• Who's responsible for this debacle? We're all responsible. And we need to do better.
  • Neighborhood Schools...
  • MP recent salary increase should be suspended for 6 months minimum. This bus issue is just one of many deficiencies of JCPS. We need better leadership.
  • Stop buying children away from their home areas.
  • Increases in public school funding that provide all districts with the resources they need to support all students and all personnel
  • Identify the specific problems and make improvements. Just like everything else. Better reporting of the nature and extent of the problem would be helpful. Just focusing on the extreme examples is not helpful.
  • Bring whoever is needed to fix the issue. Kids need to be back in school.
  • Then seek accountability from those who created this plan. Was it the consultants? Determine what failed.
  • Yesterday the Superintendent listed about 10 steps that were being taken or planned by JCPS to fix the busing problems. They were all obvious. An explanation of why these steps were not already implemented is necessary and appropriate action should be taken against offenders.
  • A comprehensive review of the issues, an honest assessment of the path forward and personal accountability at all levels. The buck stops with Pollio, but JCPS personnel, for far too long, not been held accountable for their actions and performance.
  • There is no need to bus children in the elementary school. Each school should be teaching the fundamentals. So Elementary schools should be local. The schools that have more need should get appropriate services. Problem children should be addressed out side of the local school if needed.
  • There is no easy fix, but the district tried to do too much at once. It is also trying to implement the new student assignment plan. The student assignment plan should have been phased in over a couple of years while adjusting the classroom start times.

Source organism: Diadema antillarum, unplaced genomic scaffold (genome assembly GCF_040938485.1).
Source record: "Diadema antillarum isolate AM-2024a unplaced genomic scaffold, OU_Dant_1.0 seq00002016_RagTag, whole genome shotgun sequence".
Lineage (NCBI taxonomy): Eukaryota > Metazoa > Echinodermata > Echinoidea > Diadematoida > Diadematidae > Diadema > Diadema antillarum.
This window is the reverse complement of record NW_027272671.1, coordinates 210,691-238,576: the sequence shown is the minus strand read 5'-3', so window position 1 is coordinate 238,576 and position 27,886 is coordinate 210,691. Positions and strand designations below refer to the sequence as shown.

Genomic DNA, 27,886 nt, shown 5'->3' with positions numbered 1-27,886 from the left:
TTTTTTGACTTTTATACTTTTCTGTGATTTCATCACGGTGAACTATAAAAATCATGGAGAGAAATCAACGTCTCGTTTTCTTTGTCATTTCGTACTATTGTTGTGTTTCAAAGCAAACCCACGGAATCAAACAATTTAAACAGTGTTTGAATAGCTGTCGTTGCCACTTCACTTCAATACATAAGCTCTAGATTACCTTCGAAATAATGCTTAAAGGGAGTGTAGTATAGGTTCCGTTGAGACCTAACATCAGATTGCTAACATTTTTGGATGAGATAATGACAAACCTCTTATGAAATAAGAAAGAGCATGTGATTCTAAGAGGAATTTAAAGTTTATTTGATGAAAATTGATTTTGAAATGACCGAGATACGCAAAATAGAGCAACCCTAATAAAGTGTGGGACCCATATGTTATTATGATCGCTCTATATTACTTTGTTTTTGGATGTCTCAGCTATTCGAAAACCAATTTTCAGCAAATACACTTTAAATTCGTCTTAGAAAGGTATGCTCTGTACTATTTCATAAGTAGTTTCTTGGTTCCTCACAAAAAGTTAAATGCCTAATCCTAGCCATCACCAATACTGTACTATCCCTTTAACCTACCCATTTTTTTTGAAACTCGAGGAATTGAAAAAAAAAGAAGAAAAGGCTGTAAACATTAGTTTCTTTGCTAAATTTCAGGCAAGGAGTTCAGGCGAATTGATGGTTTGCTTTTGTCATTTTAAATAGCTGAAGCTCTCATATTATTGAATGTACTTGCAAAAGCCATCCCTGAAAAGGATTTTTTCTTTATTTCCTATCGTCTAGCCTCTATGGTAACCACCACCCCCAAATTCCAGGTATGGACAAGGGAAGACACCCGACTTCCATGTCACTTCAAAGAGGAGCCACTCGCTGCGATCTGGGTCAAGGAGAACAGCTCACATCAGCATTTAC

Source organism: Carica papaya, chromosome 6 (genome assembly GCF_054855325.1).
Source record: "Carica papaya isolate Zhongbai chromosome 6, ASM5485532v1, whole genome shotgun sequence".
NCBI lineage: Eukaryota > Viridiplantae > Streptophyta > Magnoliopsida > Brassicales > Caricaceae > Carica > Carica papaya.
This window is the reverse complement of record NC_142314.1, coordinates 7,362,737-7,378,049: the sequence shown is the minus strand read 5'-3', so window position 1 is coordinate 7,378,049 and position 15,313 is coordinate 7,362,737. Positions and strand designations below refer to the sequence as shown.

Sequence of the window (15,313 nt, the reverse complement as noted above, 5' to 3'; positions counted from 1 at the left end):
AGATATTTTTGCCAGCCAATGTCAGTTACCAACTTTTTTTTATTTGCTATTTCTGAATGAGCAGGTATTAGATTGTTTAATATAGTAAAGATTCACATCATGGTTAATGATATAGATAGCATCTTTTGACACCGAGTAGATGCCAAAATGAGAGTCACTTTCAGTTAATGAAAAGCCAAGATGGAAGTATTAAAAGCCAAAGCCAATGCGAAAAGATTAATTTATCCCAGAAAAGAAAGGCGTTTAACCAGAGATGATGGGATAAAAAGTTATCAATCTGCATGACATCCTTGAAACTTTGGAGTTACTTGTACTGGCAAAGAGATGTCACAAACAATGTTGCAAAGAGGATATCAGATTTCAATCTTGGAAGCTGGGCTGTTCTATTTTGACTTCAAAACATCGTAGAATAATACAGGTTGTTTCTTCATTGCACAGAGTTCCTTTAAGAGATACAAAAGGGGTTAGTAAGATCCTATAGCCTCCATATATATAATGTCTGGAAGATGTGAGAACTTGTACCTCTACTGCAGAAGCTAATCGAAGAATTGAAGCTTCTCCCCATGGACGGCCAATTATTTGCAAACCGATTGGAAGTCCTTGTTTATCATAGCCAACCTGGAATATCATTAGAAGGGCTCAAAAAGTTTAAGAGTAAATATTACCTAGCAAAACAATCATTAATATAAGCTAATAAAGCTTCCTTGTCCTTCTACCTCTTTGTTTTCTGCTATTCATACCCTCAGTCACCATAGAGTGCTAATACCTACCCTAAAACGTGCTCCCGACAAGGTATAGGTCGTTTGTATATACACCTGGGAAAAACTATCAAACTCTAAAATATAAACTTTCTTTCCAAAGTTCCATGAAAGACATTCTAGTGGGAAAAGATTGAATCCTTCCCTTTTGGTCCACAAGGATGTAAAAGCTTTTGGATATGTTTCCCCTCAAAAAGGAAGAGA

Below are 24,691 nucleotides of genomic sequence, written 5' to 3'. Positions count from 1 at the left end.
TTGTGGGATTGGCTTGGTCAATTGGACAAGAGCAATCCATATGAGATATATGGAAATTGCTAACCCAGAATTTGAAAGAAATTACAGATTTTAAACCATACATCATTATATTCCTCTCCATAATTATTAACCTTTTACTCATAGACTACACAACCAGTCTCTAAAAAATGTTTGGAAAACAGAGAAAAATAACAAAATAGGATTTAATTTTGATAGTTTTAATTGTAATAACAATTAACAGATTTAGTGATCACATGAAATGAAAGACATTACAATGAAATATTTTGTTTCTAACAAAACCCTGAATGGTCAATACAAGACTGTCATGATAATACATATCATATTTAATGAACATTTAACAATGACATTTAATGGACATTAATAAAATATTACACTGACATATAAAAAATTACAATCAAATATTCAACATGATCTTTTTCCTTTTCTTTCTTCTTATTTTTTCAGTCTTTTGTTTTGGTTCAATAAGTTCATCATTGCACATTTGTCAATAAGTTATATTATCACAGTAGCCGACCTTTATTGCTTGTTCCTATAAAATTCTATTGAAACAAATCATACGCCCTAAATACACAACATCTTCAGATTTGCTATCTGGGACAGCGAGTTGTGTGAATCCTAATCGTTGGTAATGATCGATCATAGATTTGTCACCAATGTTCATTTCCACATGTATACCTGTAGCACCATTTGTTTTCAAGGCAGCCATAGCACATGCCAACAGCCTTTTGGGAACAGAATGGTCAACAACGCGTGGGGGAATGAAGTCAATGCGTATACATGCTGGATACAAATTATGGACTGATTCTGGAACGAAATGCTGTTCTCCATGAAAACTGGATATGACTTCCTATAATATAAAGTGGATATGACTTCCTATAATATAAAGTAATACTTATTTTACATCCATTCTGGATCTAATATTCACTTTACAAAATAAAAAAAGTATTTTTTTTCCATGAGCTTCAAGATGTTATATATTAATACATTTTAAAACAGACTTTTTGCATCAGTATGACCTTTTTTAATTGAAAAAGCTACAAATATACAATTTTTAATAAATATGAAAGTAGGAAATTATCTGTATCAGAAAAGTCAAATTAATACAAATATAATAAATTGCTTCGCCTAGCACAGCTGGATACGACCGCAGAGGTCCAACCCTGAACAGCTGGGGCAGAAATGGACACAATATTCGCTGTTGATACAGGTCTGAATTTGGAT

• JCPS needs to rethink whether they can provide bus transportation to e ery student in a system in which students can now opt for whatever school they want. Priorities are essential.
  • Consider additional ways to get students to the nearest school to their homes.
  • Pay drivers more and look for ways to incent retired teachers or anyone for part-time routes.
  • Stop the busing. We spend too much money in busing and we need to use that money for teachers & police in schools. Only have buses for your local school district. Parents need to be involved in their children's school activities and with someone going to school 20 miles away from home most parents can't be involved.
  • Stop busing across the county- stay within your cluster of schools- otherwise, parents make arrangements i.e., public transportation, family members (let grandparents/extended family be involved).
  • I would start with a meeting with AlphaRoute to get their views on the issue.
  • Get rid of busing. I was a victim of busing. I was beaten by a guy with a wrench in class in the 2nd grade at Norton Elementary School. We moved to Oldham Co. I live in Jefferson Co and employ 300 people. People that attend JCPS are NOT prepared to compete in the work force.
  • Go back to the other plan. The delays built in to the AlphaRoute plan cannot be mitigated without dropping the 5,000 stops that were added. Those stops slowed everything before and will slow everything again.
  • General Assembly should fully find the amounts mandated for transportation, although that’s not a total fix.
  • Better and more training and practice.
  • Prioritize neighborhood schooling over social agendas that bus kids across the city. Support the bus drivers when conflict arises and hold parents accountable for not disciplining their own children.
  • We need to stop busing in Jefferson County. It is absolutely ridiculous the links that we go to to diversify our schools. There are enough neighborhood schools that children should not have to spend hours on the bus each day.
  • The district cannot continue to accommodate every family with bussing.
  • We need more bus drivers and not place a reliance on an outside third party consultant. We should have been listening to the teachers, parents, and academic leaders regarding steps that could be taken to create a bussing and school schedule that works for everyone.
  • They need to start all over! Take a few steps back. They should redistrict and make the trips more manageable.